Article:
Recently indicted John Eastman is among those vouching for Clarence Thomas' integrity

John Eastman, a Trump-allied lawyer indicted in connection with efforts to overturn the 2020 presidential election results in Georgia, is among more than 100 of Supreme Court Justice Clarence Thomas’ former law clerks defending Thomas’ integrity in an open letter.

The undated letter, which appears to be in response to the fallout from a bombshell ProPublica article about lavish trips taken by Thomas and funded by a billionaire GOP donor, calls Thomas’ character “unimpeachable.”

“Different paths led us to our year with Justice Thomas, and we have followed different paths since. But along the way, we all saw with our own eyes the same thing: His integrity is unimpeachable,” said the letter, which Fox News first reported Tuesday.

“Lately, the stories have questioned his integrity and his ethics for the friends he keeps,” the letter said. “We are proud to have been his clerks and to remain his friends, and we unequivocally reject attacks on his integrity, his character, or his ethics.”

John Eastman in Los Angeles
John Eastman in Los Angeles on June 20.Jae C. Hong / AP file

The letter bears the names of 112 people identified as Thomas’ former law clerks. Eastman clerked for Thomas during the Supreme Court term that started in 1996.

Reached for comment, Eastman attorney Harvey Silverglate said: “John Eastman was a law clerk for Justice Thomas. There is obviously a cordial relationship between them.”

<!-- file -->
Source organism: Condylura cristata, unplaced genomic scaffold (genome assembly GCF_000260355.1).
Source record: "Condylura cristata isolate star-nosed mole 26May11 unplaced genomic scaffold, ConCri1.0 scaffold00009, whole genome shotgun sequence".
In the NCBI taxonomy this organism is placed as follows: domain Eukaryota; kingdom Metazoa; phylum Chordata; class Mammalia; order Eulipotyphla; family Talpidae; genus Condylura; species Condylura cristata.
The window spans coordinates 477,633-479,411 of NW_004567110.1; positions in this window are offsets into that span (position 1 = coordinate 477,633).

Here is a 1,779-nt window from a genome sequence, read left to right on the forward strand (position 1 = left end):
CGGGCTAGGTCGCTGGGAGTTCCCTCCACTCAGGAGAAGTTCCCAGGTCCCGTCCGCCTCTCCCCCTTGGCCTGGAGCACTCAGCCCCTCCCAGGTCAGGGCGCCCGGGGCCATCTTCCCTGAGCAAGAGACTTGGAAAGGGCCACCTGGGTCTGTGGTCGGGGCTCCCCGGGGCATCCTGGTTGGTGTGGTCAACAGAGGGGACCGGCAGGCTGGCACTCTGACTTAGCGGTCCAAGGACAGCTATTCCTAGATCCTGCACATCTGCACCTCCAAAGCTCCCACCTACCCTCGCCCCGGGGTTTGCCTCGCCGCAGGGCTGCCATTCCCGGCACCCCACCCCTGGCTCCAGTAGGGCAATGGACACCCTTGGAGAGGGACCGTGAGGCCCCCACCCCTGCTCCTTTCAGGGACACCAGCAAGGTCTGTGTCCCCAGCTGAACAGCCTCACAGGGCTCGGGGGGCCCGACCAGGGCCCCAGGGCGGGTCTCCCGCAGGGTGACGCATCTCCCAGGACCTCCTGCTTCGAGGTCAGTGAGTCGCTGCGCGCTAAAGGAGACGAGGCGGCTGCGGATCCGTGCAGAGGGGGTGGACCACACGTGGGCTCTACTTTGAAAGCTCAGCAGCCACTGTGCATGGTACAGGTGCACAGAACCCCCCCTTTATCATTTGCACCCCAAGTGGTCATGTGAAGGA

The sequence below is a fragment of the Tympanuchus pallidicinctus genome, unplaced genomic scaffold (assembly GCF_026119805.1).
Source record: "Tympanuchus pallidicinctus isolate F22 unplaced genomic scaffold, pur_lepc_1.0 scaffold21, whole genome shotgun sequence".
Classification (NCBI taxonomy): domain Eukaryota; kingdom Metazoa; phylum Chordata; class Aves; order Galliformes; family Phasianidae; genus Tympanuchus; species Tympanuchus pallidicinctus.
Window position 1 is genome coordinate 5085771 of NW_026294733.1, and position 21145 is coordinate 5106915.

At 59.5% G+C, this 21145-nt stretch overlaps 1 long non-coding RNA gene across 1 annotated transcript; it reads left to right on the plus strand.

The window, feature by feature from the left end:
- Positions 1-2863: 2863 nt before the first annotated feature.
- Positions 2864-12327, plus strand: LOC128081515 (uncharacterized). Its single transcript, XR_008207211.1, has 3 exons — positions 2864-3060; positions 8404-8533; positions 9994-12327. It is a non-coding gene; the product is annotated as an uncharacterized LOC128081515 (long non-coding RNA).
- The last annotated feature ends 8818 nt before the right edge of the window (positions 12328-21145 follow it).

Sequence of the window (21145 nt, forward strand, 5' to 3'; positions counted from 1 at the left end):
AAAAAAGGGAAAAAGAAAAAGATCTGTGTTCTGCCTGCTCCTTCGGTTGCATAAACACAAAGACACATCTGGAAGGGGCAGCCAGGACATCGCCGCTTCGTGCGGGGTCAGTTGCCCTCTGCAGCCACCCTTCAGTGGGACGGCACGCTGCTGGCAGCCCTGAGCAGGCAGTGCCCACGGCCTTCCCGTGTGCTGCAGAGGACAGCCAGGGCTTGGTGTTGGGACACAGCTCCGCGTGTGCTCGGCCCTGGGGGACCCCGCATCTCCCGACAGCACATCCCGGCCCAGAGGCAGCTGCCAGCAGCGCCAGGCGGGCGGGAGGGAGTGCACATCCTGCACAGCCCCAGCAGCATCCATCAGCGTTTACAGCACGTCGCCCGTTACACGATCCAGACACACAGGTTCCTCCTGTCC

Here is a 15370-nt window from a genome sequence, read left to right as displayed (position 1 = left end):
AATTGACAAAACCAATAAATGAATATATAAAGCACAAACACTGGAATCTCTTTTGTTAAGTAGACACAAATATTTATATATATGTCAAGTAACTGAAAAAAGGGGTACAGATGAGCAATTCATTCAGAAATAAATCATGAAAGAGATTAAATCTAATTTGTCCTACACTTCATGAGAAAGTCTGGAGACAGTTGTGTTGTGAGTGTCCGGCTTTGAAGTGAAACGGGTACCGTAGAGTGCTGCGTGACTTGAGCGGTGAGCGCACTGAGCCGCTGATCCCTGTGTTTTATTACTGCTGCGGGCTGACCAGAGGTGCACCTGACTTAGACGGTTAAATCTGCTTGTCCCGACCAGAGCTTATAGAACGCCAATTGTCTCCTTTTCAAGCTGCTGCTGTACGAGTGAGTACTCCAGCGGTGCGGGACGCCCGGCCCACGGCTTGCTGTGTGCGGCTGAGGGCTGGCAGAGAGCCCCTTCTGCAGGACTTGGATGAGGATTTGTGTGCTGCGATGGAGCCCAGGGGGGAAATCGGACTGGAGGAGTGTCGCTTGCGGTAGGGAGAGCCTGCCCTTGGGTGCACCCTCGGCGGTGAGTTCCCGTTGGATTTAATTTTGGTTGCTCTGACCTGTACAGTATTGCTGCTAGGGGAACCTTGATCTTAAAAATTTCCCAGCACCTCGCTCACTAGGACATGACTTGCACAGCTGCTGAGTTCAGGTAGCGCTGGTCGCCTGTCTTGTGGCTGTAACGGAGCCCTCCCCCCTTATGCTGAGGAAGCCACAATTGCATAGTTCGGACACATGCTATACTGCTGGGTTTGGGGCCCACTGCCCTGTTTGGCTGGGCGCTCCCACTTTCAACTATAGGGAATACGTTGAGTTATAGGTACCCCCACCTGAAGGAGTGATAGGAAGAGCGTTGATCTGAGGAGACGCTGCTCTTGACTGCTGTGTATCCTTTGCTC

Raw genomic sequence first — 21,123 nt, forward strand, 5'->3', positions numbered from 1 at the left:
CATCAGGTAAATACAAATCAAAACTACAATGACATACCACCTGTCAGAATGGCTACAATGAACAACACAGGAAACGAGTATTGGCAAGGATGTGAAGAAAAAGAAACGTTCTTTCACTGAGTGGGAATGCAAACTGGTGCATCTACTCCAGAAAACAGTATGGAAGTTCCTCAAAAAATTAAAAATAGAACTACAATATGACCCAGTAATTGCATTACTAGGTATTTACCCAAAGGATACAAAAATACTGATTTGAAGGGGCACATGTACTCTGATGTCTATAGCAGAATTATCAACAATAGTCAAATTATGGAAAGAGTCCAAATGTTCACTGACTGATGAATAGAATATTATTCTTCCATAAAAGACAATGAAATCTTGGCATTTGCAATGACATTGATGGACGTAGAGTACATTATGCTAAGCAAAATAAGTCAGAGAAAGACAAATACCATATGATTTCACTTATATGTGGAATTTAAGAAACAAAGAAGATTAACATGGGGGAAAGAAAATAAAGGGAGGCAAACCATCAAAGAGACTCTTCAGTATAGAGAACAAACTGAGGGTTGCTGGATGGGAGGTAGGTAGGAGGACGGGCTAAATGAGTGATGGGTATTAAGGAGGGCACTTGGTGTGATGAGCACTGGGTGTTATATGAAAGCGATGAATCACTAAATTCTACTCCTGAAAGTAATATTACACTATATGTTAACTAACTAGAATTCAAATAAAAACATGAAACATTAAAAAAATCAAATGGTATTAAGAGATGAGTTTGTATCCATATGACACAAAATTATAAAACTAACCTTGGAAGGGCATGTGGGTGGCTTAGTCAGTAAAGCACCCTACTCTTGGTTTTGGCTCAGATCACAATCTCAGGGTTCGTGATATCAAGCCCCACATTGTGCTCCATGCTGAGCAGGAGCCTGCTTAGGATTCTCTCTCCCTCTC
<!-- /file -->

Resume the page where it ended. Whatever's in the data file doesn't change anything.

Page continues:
A spokesperson for the Supreme Court did not immediately respond to a request for comment about the letter Tuesday evening.

Other names on the letter are those of John Eisenberg, who was deputy counsel in the Trump White House and a top lawyer for the National Security Council, as well as John Yoo, a Justice Department official during the George W. Bush administration who crafted the so-called torture memos that empowered Bush to order “enhanced interrogation” of terrorism suspects. Yoo expressed “grave concerns about Mr. Trump’s uses of presidential power” in a New York Times op-ed shortly after Trump took office.

The letter surfaced days after Trump and his 18 co-defendants surrendered in Georgia. Eastman, who is accused of crafting a memo that falsely suggested that then-Vice President Mike Pence could overturn Joe Biden’s 2020 election victory, agreed to a $100,000 bond as part of his surrender.

Silverglate has argued that Eastman was providing legal advice and guidance to Trump while he was president and didn’t do anything wrong.

Eastman also faces disbarment proceedings in California, where counsel for the state bar has asked a court to revoke his law license in the state over his alleged involvement in a plot to keep Trump in power after he lost the 2020 election.